Philadelphia residents Joe and Donna Cassidy, who have a vacation home in Sea Isle, often ride their bikes while visiting the shore.

By Donald Wittkowski

Sea Isle City will never surpass Amsterdam as the bike capital of the world, but each summer scores of cyclists descend on the beach town to take advantage of the gorgeous weather when they are on vacation.

As biking grows in popularity, Sea Isle wants to make sure that cyclists stay safe when they venture out on the roads and mix it up with the bigger, faster four-wheel traffic.

Mayor Leonard Desiderio said he has been working with the Sea Isle City Taxpayers Association on a new bike safety program that could be unveiled as soon as mid-March.

Giving a sneak preview, Desiderio said the program may include creating a dedicated bike path on Sea Isle’s Promenade, the popular oceanfront walkway that runs for about 1.5 miles between 29th and 57th streets.

“You can’t beat it. It’s a beautiful place to ride a bike,” he said of the Promenade. “We’re going to seriously take a look at that for a bike path.”

Desiderio explained that a bike lane might be set up on one side of the Promenade, while the rest of the walkway would be reserved for pedestrians.

Cyclists are already allowed on the Promenade, but a dedicated bike lane might help to siphon more bikers off the streets. Fewer bikes out on the road would, in turn, reduce congestion and lessen the chance of accidents with motor vehicle traffic.

Desiderio said Sea Isle has been fortunate so far because it has been able to avoid serious crashes between bikes and cars.

Mayor Leonard Desiderio is discussing a bike safety program with the Sea Isle City Taxpayers Association.

Most of the bike riders favor Pleasure Avenue when they are out on the road. Pleasure is a one-way street, making it safer and less congested for cyclists than riding on Sea Isle’s two other main routes, Landis Avenue and Central Avenue.

However, Desiderio said bikers have been known to “cause some havoc” on Pleasure Avenue, especially if they are not following traffic laws. Just like cars and trucks, bicycles are considered “vehicles” when they are on the road and must obey all traffic laws, signs and signals.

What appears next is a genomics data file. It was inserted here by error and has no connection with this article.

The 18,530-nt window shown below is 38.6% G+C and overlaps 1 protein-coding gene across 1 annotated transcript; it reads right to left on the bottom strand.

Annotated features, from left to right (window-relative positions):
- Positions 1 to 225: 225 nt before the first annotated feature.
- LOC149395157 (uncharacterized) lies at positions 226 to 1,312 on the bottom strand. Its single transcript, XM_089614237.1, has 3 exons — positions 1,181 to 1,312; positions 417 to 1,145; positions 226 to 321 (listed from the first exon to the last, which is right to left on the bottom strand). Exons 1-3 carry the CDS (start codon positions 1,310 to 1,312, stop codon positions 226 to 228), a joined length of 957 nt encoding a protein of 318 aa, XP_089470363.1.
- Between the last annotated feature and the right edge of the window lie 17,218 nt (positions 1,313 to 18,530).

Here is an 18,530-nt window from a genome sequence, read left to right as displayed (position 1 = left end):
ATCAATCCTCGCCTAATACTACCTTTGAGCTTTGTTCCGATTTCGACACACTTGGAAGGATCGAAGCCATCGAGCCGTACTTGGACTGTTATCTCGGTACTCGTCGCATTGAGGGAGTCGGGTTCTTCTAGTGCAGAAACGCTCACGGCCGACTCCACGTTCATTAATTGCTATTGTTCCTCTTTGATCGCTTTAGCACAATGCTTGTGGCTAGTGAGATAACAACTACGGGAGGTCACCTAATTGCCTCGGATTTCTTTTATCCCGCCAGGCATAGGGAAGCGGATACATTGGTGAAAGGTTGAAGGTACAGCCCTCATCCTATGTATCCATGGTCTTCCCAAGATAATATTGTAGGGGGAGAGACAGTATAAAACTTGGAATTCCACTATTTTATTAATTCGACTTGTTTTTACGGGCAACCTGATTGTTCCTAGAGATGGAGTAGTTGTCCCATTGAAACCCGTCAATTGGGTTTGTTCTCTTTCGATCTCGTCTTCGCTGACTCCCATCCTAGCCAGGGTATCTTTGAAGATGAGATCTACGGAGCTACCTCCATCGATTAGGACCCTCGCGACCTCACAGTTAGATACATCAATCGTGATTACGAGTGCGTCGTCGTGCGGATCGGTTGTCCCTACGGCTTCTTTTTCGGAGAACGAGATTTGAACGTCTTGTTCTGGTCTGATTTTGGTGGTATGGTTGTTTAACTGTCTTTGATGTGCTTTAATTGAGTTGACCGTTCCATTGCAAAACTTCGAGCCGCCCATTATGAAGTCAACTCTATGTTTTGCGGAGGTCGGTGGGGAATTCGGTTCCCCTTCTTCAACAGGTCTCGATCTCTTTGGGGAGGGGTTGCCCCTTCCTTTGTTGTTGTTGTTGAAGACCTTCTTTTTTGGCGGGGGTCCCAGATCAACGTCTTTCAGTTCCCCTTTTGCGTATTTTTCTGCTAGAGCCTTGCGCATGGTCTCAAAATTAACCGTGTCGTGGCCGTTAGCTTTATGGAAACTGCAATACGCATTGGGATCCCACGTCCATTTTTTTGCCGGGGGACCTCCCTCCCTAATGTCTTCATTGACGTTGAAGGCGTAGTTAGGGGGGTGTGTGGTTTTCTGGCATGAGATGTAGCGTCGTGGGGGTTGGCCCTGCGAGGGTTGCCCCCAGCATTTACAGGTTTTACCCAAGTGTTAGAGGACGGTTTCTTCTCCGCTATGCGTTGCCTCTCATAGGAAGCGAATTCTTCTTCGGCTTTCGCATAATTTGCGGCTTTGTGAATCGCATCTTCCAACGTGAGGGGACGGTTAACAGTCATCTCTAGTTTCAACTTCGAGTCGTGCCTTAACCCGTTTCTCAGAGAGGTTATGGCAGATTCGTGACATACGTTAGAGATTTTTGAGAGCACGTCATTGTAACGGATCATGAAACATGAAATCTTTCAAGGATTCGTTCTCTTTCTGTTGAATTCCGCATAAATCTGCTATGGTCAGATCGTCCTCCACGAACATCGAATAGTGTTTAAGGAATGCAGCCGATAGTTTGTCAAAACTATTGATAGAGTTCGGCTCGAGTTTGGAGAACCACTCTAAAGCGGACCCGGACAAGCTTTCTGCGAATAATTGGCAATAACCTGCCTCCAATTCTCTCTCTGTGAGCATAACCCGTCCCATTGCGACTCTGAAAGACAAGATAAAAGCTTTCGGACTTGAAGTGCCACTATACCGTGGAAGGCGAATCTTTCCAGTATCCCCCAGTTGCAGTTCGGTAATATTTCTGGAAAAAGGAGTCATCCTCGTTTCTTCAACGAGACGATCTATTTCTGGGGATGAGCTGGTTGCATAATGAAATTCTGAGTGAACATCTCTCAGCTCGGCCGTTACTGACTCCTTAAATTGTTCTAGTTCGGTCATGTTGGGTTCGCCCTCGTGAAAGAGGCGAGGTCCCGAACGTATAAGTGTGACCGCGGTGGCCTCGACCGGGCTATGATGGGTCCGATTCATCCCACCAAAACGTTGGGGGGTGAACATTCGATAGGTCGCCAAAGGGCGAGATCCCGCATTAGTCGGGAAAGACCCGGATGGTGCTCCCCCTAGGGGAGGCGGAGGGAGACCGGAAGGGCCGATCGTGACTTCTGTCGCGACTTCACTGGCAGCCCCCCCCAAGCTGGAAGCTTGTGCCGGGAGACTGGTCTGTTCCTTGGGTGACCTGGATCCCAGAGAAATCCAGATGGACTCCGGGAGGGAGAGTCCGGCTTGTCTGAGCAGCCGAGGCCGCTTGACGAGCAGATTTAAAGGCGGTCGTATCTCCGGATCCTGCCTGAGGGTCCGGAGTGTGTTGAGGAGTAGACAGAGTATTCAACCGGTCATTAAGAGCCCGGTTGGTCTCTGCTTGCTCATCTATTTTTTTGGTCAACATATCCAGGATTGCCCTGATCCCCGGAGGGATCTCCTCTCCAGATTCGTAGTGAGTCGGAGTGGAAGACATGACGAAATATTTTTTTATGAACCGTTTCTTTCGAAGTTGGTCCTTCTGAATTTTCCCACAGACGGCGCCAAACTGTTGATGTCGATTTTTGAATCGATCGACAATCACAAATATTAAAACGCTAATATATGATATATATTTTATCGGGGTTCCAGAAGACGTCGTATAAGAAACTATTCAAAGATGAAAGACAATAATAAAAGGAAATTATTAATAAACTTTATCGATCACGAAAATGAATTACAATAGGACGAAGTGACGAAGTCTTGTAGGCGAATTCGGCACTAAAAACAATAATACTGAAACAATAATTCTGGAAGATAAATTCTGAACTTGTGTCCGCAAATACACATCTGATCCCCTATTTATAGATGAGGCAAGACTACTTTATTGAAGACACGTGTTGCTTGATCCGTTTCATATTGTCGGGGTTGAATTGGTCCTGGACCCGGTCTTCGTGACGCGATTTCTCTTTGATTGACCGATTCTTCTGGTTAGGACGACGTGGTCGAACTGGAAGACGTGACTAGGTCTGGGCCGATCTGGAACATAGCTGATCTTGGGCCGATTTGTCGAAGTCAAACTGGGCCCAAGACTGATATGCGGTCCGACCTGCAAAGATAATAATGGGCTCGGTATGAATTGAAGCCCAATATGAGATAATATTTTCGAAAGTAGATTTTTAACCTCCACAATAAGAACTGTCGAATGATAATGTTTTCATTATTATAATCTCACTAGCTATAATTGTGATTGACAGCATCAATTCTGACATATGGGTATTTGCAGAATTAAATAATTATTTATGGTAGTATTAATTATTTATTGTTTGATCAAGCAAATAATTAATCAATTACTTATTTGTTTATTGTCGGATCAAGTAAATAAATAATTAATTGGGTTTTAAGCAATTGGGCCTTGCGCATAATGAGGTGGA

Desiderio noted that there have also been “conflicts” between cyclists and beachgoers on Pleasure Avenue. Occasionally, people heading to the beaches off Pleasure, an oceanfront street, have to dodge the bikes.

As part of the safety program, there are discussions to possibly have a police officer patrol Pleasure Avenue on bike. New traffic signs are also being considered for Pleasure to remind cyclists of the rules of the road, the mayor said.

Bike safety pamphlets will be distributed at local real estate offices, bike shops and the Sea Isle City Welcome Center to reach as many families as possible.

“When families are here on vacation, they’re going to bring their bikes,” Desiderio said.

A sign marks one of the city’s bike routes along 42nd Place.

Donna and Joe Cassidy, a married couple from Philadelphia who have a summer home in Sea Isle, usually leave their car in the driveway when they’re at the shore.

“We ride our bikes everywhere – to dinner, to the movies and to our friends’ houses,” Donna said.

“We ride our bikes all the time,” Joe added.

While most of their leisurely bike rides in Sea Isle are hassle-free, the Cassidys have had some close calls. Joe Cassidy recalled a time when one motorist pretended to run him down as a joke.

“He thought he knew me and was playing with me,” Joe said. “When he realized I wasn’t his friend, he stopped and apologized.”

Donna Cassidy said she worries about distracted drivers when she is riding her bike. She often sees motorists talking on the phone or speeding, she noted.

“People can be easily distracted,” she said. “They should pay more attention to the bike riders.”

A bike safety pamphlet is included among the brochures available to the public at the Sea Isle City Welcome Center.